This is a pity. Beneath Denpasar’s chaotic gloss is a destination of real warmth whose residents are always happy to chat. Furthermore, it’s a hub of Balinese culture where temples and palaces line the streets. The Bali Museum offers a fascinating insight into the island’s history – via dance, ritual, textile and more – while the Bajra Sandhi monument in Puputan Park is a sufficiently grand monument to the Balinese struggle with the Dutch colonists. Lucky visitors may even be able to catch a baseball game in the nearby park,

Banda Neira, Maluku

Greenhouse, Band Neira

Without question, Indonesia’s finest destination, hidden or otherwise. The remote Bandas represent something of an unknown quantity and often fly under the radar. With all the classic idyllic getaway tropes in place – deserted beaches, a warm welcome, clear water ripe for exploration and, in Gunung Api, a resident volcano – this obscure corner of southern Maluku caters perfectly for the traveller / tourist with no real agenda.

banda neira

Dilapidated villas and museums rub shoulders in a nod to the area’s colonial past when the island was a global trade centre of mace and nutmeg. Today, however, life seems to be more laissez-faire. Transport is sporadic is best. Visitors should not be surprised to find themselves wooed into a soporific daze as the flower-filled streets and easygoing pace work their woozy charms. Soon enough, locals will be treating newcomers as old friends.

Indeed, the warm welcome and total lack of cynicism make it impossible to be stressed as explorations reveal the daily comings-and-goings of a genuine Indonesian outpost.

 

Keep in touch with Eye In The Middle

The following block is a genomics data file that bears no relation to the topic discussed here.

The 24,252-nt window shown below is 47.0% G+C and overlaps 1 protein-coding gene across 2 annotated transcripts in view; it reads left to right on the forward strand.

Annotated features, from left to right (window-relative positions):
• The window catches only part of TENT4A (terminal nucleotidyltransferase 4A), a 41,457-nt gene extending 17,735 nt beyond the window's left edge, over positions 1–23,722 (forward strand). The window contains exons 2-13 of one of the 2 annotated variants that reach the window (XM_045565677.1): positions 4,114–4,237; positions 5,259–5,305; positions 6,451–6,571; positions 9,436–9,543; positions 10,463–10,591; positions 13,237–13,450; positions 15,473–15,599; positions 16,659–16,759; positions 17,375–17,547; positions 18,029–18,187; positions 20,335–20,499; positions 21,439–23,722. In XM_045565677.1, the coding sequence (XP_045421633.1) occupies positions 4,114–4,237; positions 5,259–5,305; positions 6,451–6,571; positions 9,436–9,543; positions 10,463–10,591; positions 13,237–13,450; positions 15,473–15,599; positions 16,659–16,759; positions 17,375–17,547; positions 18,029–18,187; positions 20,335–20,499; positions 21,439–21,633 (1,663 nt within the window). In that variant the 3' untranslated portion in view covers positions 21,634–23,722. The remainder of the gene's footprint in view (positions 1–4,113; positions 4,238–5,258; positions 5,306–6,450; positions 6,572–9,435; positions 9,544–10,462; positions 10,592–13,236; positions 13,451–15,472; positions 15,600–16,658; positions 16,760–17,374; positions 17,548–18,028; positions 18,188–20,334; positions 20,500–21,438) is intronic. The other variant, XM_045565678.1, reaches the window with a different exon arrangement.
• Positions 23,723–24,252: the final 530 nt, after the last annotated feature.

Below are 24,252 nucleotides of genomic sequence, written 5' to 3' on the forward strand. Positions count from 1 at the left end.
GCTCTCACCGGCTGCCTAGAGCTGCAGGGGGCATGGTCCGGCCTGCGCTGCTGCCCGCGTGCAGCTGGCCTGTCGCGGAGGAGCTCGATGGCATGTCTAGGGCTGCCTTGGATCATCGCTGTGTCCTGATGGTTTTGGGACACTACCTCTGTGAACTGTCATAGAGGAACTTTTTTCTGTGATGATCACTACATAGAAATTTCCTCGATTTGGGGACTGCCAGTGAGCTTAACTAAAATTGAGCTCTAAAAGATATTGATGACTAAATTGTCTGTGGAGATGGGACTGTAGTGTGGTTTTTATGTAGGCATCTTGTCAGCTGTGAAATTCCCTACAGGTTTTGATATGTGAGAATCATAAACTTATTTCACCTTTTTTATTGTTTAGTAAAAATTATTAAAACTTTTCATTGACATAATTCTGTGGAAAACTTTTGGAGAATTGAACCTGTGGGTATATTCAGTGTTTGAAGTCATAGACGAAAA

error

(Very) Rough Guide: Madura, Java’s Underrated Gem

Madura

Welcome to Madura

Even in a country as complex as Indonesia, Pulau Madura remains shrouded in mystery.

By rights the island should be a highlight of any trip through the region. It has an ideal location, perched off the east coast of Java and a stone’s throw away from Bali. Madura’s history, scenery and culture is one of the most distinct in the region.

And yet, this rugged island remains so far off the beaten track that many visitors to Indonesia are unaware of its existence.

However, therein lies Madura’s charm. With the lack of crowds comes the room to breathe. Certainly, those who make the effort will encounter sleepy towns, raging bulls, gloriously beautiful mosques, vibrant festivals and an independent streak as intense as anywhere in Indonesia.

Why go

Madura exists in its own little sphere, a corner of Indonesia unbound to the prism of tourism. Although the island is only an hour or so from Surabaya thanks to the Jembatan Suramadu – the bridge itself is a now-iconic Javan image –  this accessibility does not translate into simplicity.

English is not widely spoken, public transport is cramped and there is not much tourist infrastructure. The overriding mood is one of blunt honesty and few concessions are made to visitors. As a predominately Islamic island alcohol is not widely available.

All of which goes to make Madura such an endearing and adventurous destination. Each visit feels like a trip into the unknown. A cramped bus ride brings with it colourful characters, strangers warmly welcome passers-by and vibrant festivals showcases the island’s storied history. Locals greet tourist – a rare species – with arms wide open and just a touch of incredulity.

A warm welcome in Sampang
Visitors can expect to be warmly received in Madura

What do

The beauty of Madura lies in its remoteness. Happily, people are glad to help newcomers meaning so it’s easy to organise trips and transport.

As a general rule Madurese towns and villages are picturesque and reward exploration on foot. A peaceful jalan jalan will reveal sights, sounds, smells and characters not immediately apparent upon first arrival.

Gelora Bangkalan Stadion
Bangkalan’s Gelora Bangkalan Stadion